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Famous for centuries, Matsushima has inspired many haiku poets like Matsuo Basho and painters.
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This was my favorite island in Matsushima.
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Back to Matsushima Port.
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Matsushima Rest House is next to the pier, where you can buy cruise tickets or just rest on chairs. Tourist info counter also provided.
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Hiroshige's woodblock print of Matsushima from his "Famous Views of the 60 Provinces" series.
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Route 45 running parallel to the shore. Busy road with shops and restaurants.
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Near the boat pier is this a large park called Chuo Hiroba.
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Chuo Hiroba, where tour groups meet.
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Nearby is Godaido temple on a small island close to shore.
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Godaido is another famous and storied icon of Matsushima. In any painting or depiction of Matsushima, Godaido is always there.
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Godaido enshrines five statues representing the Mikkyo teachings of Shingon Buddhism.
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Godaido 五大堂
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Godaido 五大堂
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Way to Godaido.
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way to Godaido
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The first bridge to Godaidojima island.
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Second bridge to Godaido.
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Godaido temple in Matsushima. This building was built in 1604 by Lord Date Masamune.
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Godaido was first erected in 807 called Bishamondo. We cannot go inside. Important Cultural Property.
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About Godaido
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Godaido is also noted for wooden carvings of Eto zodiac animals. Cock.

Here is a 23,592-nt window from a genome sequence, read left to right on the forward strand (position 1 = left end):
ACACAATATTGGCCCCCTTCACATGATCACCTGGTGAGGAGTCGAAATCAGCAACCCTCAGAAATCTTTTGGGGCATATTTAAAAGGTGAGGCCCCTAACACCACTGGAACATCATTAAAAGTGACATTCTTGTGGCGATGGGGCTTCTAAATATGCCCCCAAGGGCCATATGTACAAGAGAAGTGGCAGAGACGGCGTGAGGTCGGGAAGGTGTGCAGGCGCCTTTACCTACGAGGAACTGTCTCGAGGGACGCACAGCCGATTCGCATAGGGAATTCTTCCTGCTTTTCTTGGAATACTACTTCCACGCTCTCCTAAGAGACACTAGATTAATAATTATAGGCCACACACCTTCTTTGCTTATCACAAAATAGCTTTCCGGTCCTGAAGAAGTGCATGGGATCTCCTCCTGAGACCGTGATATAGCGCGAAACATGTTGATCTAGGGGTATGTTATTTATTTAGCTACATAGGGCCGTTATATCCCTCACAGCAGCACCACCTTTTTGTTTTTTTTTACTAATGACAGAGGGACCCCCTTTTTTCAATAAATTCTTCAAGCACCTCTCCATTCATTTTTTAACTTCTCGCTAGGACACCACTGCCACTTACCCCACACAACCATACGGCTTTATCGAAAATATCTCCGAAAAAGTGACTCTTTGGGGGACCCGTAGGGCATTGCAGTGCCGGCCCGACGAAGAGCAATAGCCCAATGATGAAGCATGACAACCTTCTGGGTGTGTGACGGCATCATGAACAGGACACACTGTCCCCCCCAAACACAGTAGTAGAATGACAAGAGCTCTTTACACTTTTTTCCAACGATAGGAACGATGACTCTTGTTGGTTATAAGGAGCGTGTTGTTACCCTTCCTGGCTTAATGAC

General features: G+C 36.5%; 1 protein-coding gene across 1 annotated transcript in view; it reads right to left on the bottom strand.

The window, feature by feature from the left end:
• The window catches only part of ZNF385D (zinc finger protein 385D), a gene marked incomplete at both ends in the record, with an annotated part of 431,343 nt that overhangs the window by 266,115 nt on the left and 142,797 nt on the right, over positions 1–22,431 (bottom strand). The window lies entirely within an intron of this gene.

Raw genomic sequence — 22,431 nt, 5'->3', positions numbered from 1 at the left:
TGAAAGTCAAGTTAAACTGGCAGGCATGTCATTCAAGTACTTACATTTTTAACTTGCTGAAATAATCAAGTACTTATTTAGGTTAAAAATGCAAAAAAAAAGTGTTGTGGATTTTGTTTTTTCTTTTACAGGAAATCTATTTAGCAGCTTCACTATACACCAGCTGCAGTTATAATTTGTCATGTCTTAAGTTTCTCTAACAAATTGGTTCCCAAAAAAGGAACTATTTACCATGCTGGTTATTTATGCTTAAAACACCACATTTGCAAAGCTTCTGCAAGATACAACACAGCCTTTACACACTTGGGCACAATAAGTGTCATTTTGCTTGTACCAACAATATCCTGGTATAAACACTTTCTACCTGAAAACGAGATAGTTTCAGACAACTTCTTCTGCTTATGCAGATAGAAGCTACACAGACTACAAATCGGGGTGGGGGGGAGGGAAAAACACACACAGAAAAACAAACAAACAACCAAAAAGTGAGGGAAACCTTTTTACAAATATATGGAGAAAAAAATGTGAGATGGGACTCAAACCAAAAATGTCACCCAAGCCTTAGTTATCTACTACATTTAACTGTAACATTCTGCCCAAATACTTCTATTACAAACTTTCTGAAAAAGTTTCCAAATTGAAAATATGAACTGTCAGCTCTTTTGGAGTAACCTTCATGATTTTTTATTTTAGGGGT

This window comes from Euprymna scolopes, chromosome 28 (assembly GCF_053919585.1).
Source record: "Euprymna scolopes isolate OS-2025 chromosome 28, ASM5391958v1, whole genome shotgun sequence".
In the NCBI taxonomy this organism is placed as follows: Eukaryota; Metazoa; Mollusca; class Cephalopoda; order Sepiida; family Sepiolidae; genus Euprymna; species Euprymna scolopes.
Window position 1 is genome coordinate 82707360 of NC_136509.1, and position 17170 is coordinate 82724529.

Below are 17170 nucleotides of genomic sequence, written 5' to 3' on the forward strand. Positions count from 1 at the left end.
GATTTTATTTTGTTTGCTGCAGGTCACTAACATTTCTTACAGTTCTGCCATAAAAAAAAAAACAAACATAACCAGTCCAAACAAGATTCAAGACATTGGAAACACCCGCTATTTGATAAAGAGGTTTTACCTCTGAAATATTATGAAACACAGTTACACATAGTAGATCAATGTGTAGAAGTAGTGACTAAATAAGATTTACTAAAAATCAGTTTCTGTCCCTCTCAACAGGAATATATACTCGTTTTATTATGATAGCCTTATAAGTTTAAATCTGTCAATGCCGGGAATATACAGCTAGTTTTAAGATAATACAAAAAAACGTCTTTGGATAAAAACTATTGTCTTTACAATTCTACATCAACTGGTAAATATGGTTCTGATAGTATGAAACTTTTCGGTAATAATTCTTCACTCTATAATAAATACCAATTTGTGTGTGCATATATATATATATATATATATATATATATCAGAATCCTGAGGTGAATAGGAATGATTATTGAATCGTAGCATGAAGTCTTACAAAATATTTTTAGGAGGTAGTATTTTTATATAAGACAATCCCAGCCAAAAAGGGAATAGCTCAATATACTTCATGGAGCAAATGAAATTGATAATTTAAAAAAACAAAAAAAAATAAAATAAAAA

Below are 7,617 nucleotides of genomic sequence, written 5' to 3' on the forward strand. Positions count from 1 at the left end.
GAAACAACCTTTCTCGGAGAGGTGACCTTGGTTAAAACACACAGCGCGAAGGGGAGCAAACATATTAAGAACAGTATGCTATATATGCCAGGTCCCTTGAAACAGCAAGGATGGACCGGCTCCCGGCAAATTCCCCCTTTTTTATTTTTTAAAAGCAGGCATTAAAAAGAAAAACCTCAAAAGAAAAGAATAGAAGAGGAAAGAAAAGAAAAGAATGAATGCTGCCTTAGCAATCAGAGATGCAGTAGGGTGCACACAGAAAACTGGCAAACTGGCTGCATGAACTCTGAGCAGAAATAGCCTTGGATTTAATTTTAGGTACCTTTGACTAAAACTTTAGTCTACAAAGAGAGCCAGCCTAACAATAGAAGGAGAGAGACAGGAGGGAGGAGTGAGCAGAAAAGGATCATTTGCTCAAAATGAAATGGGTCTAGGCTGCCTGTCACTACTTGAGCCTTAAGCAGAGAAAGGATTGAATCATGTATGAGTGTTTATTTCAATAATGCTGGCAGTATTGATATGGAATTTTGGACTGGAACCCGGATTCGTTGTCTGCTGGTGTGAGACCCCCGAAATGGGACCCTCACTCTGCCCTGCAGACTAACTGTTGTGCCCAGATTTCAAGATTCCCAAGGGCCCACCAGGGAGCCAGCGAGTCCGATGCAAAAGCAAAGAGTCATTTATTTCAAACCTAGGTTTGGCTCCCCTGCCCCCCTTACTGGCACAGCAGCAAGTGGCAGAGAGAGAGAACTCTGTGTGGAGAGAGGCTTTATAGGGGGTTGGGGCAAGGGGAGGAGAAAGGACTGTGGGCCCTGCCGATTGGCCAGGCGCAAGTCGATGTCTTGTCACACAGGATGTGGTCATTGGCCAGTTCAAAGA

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Monkey
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Boar
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Another noted building in Matsushima is Kanrantei, perched on a low hill. Now it is a rest place where they serve tea.
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About Kanrantei
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Original buildings and layout of Kanrantei.
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Kanrantei
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Entrance to Kanrantei.
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Kanrantei
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Inside Kanrantei where you can relax and have tea for a fee.
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View of Matsushima from Kanrantei. The boat pier is straight ahead.
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View of Matsushima from Kanrantei.
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Matsushima Museum at Kanrantei.
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Inside Matsushima Museum
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Samurai armor and the Date crest
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Folding screens
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Folding screen with a painting of Matsushima.
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Original letter written by Lord Date Masamune from a battlefield.
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Near Godaido is this onument for Japan's Scenic Trio (Nihon Sankei) which are Matsushima, Amanohashidate (northern Kyoto), and Miyajima (Hiroshima). 日本三景